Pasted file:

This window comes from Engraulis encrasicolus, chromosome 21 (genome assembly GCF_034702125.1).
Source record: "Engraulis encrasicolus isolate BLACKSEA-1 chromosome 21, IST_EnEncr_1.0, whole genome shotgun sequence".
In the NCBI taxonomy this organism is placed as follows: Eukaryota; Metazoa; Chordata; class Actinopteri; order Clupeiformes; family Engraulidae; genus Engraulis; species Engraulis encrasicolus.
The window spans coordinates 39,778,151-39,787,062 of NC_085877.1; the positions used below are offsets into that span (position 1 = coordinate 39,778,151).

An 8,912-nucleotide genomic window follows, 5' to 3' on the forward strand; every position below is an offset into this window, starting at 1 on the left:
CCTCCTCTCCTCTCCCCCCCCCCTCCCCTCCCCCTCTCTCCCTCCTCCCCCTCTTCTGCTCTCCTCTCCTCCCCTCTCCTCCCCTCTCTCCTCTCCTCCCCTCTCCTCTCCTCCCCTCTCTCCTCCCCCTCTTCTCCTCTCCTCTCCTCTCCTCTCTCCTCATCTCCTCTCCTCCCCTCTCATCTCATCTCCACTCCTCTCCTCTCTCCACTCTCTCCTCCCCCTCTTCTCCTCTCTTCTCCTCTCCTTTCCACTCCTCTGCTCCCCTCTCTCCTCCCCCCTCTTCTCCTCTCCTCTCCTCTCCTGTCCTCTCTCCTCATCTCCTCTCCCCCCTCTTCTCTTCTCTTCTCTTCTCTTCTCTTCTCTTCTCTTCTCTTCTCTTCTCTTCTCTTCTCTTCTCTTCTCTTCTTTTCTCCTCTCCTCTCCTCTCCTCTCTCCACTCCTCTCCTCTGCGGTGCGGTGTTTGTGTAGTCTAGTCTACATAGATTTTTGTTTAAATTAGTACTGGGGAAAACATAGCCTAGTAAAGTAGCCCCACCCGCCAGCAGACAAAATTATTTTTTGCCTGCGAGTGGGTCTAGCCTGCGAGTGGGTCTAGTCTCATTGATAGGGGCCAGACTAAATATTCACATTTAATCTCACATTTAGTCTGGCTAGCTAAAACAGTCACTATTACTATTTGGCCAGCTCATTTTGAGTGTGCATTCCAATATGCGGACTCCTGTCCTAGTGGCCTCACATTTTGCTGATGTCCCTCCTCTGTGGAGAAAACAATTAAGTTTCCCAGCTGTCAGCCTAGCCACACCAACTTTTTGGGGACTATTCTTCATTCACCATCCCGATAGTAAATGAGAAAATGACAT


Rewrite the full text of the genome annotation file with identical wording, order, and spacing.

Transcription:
This window comes from Engraulis encrasicolus, chromosome 21 (genome assembly GCF_034702125.1).
Source record: "Engraulis encrasicolus isolate BLACKSEA-1 chromosome 21, IST_EnEncr_1.0, whole genome shotgun sequence".
In the NCBI taxonomy this organism is placed as follows: Eukaryota; Metazoa; Chordata; class Actinopteri; order Clupeiformes; family Engraulidae; genus Engraulis; species Engraulis encrasicolus.
The window spans coordinates 39,778,151-39,787,062 of NC_085877.1; the positions used below are offsets into that span (position 1 = coordinate 39,778,151).

An 8,912-nucleotide genomic window follows, 5' to 3' on the forward strand; every position below is an offset into this window, starting at 1 on the left:
CCTCCTCTCCTCTCCCCCCCCCCTCCCCTCCCCCTCTCTCCCTCCTCCCCCTCTTCTGCTCTCCTCTCCTCCCCTCTCCTCCCCTCTCTCCTCTCCTCCCCTCTCCTCTCCTCCCCTCTCTCCTCCCCCTCTTCTCCTCTCCTCTCCTCTCCTCTCTCCTCATCTCCTCTCCTCCCCTCTCATCTCATCTCCACTCCTCTCCTCTCTCCACTCTCTCCTCCCCCTCTTCTCCTCTCTTCTCCTCTCCTTTCCACTCCTCTGCTCCCCTCTCTCCTCCCCCCTCTTCTCCTCTCCTCTCCTCTCCTGTCCTCTCTCCTCATCTCCTCTCCCCCCTCTTCTCTTCTCTTCTCTTCTCTTCTCTTCTCTTCTCTTCTCTTCTCTTCTCTTCTCTTCTCTTCTCTTCTCTTCTTTTCTCCTCTCCTCTCCTCTCCTCTCTCCACTCCTCTCCTCTGCGGTGCGGTGTTTGTGTAGTCTAGTCTACATAGATTTTTGTTTAAATTAGTACTGGGGAAAACATAGCCTAGTAAAGTAGCCCCACCCGCCAGCAGACAAAATTATTTTTTGCCTGCGAGTGGGTCTAGCCTGCGAGTGGGTCTAGTCTCATTGATAGGGGCCAGACTAAATATTCACATTTAATCTCACATTTAGTCTGGCTAGCTAAAACAGTCACTATTACTATTTGGCCAGCTCATTTTGAGTGTGCATTCCAATATGCGGACTCCTGTCCTAGTGGCCTCACATTTTGCTGATGTCCCTCCTCTGTGGAGAAAACAATTAAGTTTCCCAGCTGTCAGCCTAGCCACACCAACTTTTTGGGGACTATTCTTCATTCACCATCCCGATAGTAAATGAGAAAATGACAT